Obstetric Forceps are Outdated Medieval Instruments & How Design Needs To Change

Obstetric Forceps

Have you had obstetric forceps delivery?

Can you believe that obstetric forceps design has barely changed in over 400 years?

Did you know that the size of obstetrics forceps during manufacturing remains unregulated?

Forceps is major cause of prolapse after childbirth and their use is on the increase in many western countries!

 

If you’ve had a forceps delivery and now have pelvic floor problems, this information is for you.

  1. What are obstetric forceps?
  2. What did Medieval forceps look like?
  3. How are forceps used?
  4. What is the current size of obstetric forceps?
  5. Lack of forceps manufacturing standards
  6. How can technology improve forceps design?
  7. How can Obstetricians help?

1. What are Obstetric Forceps?

Obstetric forceps are medical instruments used to assist vaginal delivery.

As you can see in this modern forceps image (above right), obstetric forceps consist of 2 metal pieces that slot together, each consisting of a blade and a handle.

Forceps are rigid stainless steel instruments. Their metal construction makes them very durable and they are rarely discarded from hospital birthing units.

2. What did Medieval Forceps Look Like? Chamberlen Obstetrics Forceps 1580

Obstetric forceps were first used in the 16th Century. They were invented by the Chamberlen family of obstetricians to avoid infant and maternal mortality during childbirth.1

Here is an image (right) of the Chamberlen forceps from 1580. (Courtesy of Wikimedia)

The basic forceps design remained largely unchanged throughout the 20th Century.

You can clearly see the strong resemblance to modern day forceps!

3. How are Forceps Used?

Forceps Delivery

Forceps are used to guide the foetus (unborn baby) through the vagina (birth canal).

When the woman’s cervix is fully dilated (opened) the forceps blades are inserted through the vagina one at a time and locked in position around the foetal head. The forceps handles are then grasped to traction and guide the foetus out of the vagina.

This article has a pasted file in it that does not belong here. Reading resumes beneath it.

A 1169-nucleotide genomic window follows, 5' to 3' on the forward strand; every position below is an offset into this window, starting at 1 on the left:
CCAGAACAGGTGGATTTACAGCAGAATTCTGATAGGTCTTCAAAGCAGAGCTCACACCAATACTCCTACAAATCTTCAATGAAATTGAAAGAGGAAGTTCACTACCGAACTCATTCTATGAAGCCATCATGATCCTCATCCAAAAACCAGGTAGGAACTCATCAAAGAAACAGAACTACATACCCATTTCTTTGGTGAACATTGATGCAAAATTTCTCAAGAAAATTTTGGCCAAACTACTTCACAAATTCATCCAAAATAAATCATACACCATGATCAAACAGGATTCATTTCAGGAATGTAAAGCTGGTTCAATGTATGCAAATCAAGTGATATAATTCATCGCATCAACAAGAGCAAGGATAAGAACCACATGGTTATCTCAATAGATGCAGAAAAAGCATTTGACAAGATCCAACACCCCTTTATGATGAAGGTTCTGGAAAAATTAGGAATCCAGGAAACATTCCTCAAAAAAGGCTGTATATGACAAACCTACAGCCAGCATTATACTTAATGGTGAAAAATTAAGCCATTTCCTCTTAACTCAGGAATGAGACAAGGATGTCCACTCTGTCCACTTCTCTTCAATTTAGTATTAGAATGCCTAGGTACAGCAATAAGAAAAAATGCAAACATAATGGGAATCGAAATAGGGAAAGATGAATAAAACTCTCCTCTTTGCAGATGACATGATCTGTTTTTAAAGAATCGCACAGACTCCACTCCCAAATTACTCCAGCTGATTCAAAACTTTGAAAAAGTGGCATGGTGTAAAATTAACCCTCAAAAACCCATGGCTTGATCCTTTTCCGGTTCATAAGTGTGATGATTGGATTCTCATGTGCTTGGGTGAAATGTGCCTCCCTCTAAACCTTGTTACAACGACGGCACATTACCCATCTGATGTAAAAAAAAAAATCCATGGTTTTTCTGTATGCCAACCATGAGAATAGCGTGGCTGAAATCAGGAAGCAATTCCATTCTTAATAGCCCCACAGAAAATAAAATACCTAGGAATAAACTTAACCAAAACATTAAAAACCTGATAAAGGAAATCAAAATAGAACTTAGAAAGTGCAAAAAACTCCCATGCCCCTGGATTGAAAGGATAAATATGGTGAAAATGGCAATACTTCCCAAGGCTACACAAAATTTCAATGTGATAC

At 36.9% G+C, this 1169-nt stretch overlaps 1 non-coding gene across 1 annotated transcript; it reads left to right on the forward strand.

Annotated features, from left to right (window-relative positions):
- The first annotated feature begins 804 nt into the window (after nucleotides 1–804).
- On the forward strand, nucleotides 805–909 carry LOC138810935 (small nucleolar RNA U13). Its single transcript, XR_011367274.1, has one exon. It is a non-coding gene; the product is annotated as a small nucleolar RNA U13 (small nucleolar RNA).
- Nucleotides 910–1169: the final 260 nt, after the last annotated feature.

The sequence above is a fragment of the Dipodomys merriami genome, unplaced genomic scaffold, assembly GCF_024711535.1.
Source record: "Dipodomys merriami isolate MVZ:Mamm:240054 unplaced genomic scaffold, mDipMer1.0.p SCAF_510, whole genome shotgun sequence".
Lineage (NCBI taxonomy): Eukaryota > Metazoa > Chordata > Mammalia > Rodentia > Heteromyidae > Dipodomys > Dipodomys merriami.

An episiotomy (incision/cutting of tissues between anus and vagina) may accompany forceps delivery.

Let’s be clear on this issue; forceps are definitely indicated in some circumstances e.g. when vacuum extraction can’t be used in some medical conditions or stillborn deliveries. In some low resource, low income countries e.g. Africa, vacuum is not available and forceps save the lives of many.

However, both the rigidity and size of current obstetric forceps design may contribute to tearing of the pelvic floor muscles, nerves and supporting tissues during delivery.

According to Professor Peter Dietz pelvic floor damage occurs in approximately 44% of forceps deliveries and the use of forceps is currently on the rise in some Australian hospitals.3

4. What is the Current Size of Obstetric Forceps?

Ismail et.al.2 investigated the dimensions of 100 pairs of the most commonly used forceps in the UK (Neville Barnes’ and Wrigley’s forceps).

To show you the size of forceps, I’ve mocked this image from the manufacturer specifications for dimensions in results of this study.2

Forceps Dimensions

 

Just in case the numbers seem meaningless (which they were initially to me), here is the same image below with the real obstetric forceps size represented using standard size tennis balls where the foetal head is grasped. For the sake of accuracy, 3.7 tennis balls fit between the blades of these forceps.

This is the part of the rigid instrument that is withdrawn through the vagina once locked in place. There’s little wonder there is so much potential for prolapse after childbirth and beyond!Forceps with Tennis Balls

5. Lack of Forceps Manufacturing Standards

Of major concern is that manufacturers can currently vary the dimensions of the forceps they produce owing to the lack of official government prescriptive guidelines.

This means that while manufacturers must comply with general government industry guidelines for designing obstetric forceps, in many countries including USA, Australia and the UKthe manufacturers can use their own specifications for the dimensions of the forceps they produce.

Manufacturers currently determine the dimensions/size of the forceps they produce.

There are currently no set government regulated prescriptive dimensions for forceps manufacture.

This means that obstetric forceps made by different manufacturers vary in size.2